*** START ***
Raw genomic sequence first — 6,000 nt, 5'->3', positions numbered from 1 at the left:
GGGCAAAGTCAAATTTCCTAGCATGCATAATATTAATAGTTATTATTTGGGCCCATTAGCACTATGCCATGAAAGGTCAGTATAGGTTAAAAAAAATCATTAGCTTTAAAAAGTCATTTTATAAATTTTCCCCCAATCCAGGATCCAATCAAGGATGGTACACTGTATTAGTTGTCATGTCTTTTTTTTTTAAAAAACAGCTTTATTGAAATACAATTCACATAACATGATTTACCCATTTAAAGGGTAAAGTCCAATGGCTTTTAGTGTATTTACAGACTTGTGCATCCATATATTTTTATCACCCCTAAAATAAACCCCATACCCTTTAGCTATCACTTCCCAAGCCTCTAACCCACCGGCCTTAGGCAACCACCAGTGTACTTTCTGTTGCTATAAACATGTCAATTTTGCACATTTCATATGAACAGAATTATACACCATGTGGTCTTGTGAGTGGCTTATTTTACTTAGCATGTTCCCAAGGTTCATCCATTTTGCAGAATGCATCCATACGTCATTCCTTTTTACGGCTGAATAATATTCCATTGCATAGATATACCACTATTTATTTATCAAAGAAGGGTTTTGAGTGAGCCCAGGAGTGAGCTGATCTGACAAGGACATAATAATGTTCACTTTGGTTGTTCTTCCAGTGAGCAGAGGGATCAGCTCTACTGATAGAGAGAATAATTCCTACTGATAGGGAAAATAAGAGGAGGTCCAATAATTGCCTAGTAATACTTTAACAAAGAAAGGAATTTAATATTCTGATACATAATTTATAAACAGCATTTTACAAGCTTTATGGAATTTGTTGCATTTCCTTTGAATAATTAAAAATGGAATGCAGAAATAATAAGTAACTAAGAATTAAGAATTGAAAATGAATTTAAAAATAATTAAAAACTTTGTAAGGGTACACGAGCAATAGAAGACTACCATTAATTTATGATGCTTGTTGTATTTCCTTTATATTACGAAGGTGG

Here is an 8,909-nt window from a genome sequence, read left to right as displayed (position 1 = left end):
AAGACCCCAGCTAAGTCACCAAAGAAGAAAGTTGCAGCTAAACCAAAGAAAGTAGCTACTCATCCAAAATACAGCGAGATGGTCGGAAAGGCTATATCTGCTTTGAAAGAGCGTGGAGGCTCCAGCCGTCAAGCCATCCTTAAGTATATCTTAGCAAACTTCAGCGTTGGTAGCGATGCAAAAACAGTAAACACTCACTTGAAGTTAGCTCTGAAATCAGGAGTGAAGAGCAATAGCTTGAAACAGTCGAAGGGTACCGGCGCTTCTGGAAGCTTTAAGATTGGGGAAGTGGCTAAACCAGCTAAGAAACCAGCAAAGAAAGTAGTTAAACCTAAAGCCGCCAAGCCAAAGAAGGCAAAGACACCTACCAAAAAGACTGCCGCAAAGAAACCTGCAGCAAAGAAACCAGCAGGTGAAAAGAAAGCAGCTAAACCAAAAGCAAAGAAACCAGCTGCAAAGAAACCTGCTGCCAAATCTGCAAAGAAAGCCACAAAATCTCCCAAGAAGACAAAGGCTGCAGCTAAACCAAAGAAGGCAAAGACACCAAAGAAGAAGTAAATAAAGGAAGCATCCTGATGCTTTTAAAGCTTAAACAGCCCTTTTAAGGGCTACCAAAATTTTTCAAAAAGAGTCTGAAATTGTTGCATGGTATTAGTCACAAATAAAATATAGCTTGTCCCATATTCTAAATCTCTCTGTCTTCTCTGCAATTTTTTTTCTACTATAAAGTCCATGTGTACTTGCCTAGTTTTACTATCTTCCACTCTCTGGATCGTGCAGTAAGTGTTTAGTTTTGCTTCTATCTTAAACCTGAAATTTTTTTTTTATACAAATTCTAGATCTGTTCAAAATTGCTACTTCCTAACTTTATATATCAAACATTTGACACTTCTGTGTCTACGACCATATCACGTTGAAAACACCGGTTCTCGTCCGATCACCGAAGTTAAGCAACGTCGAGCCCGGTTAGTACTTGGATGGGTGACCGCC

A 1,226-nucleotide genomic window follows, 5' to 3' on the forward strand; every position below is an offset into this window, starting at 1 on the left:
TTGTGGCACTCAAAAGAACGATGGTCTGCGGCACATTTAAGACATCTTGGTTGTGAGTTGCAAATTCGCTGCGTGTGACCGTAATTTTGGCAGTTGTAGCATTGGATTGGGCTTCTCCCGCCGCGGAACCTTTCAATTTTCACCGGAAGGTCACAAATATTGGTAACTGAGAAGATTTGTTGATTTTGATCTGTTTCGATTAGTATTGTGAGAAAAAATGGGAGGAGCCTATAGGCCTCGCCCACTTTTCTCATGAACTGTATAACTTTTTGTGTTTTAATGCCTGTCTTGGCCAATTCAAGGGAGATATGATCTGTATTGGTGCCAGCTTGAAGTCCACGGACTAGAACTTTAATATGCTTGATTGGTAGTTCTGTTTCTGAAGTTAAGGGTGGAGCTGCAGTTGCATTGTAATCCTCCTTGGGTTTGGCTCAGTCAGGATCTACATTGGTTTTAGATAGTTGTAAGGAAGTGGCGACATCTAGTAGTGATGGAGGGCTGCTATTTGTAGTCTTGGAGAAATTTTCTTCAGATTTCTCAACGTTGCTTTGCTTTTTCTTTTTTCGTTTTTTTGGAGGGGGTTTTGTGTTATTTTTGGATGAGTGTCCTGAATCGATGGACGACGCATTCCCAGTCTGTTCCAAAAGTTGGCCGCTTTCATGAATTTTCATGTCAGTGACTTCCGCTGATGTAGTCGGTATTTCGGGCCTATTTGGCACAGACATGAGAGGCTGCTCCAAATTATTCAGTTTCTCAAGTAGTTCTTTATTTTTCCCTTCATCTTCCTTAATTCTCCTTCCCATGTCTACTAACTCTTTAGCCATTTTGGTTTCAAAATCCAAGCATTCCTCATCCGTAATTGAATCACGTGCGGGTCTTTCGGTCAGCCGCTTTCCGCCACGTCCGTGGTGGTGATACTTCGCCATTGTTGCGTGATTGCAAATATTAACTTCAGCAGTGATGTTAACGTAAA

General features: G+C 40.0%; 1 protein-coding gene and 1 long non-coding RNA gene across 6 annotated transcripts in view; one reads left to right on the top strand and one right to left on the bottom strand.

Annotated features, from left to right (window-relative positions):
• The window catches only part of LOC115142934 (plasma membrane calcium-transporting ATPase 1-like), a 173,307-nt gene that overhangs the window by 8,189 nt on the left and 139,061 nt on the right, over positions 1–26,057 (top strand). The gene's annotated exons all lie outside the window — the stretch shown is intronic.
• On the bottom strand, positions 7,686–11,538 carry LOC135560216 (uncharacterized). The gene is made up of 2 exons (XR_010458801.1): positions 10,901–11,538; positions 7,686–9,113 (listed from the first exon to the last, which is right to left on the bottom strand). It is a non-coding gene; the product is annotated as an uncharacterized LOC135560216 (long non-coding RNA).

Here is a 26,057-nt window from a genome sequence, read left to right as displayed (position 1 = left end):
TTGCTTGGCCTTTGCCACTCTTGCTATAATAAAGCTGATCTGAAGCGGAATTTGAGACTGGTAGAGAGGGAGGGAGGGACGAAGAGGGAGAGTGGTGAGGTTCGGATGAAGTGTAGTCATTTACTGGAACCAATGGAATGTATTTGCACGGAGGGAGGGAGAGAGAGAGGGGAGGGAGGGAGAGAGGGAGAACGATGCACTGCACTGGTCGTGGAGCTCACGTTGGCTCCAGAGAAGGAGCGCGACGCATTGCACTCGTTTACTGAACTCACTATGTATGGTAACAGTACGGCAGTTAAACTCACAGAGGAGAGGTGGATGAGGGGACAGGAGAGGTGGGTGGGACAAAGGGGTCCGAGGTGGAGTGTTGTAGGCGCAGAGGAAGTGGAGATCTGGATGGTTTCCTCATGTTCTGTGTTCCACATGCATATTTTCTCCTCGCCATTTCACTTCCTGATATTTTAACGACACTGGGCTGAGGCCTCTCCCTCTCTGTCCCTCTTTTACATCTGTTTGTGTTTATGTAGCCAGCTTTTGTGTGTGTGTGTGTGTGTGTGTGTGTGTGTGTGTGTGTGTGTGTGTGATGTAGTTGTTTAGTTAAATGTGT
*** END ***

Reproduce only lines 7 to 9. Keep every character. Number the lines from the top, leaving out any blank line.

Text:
General features: G+C 40.0%; 1 protein-coding gene and 1 long non-coding RNA gene across 6 annotated transcripts in view; one reads left to right on the top strand and one right to left on the bottom strand.

Annotated features, from left to right (window-relative positions):
• The window catches only part of LOC115142934 (plasma membrane calcium-transporting ATPase 1-like), a 173,307-nt gene that overhangs the window by 8,189 nt on the left and 139,061 nt on the right, over positions 1–26,057 (top strand). The gene's annotated exons all lie outside the window — the stretch shown is intronic.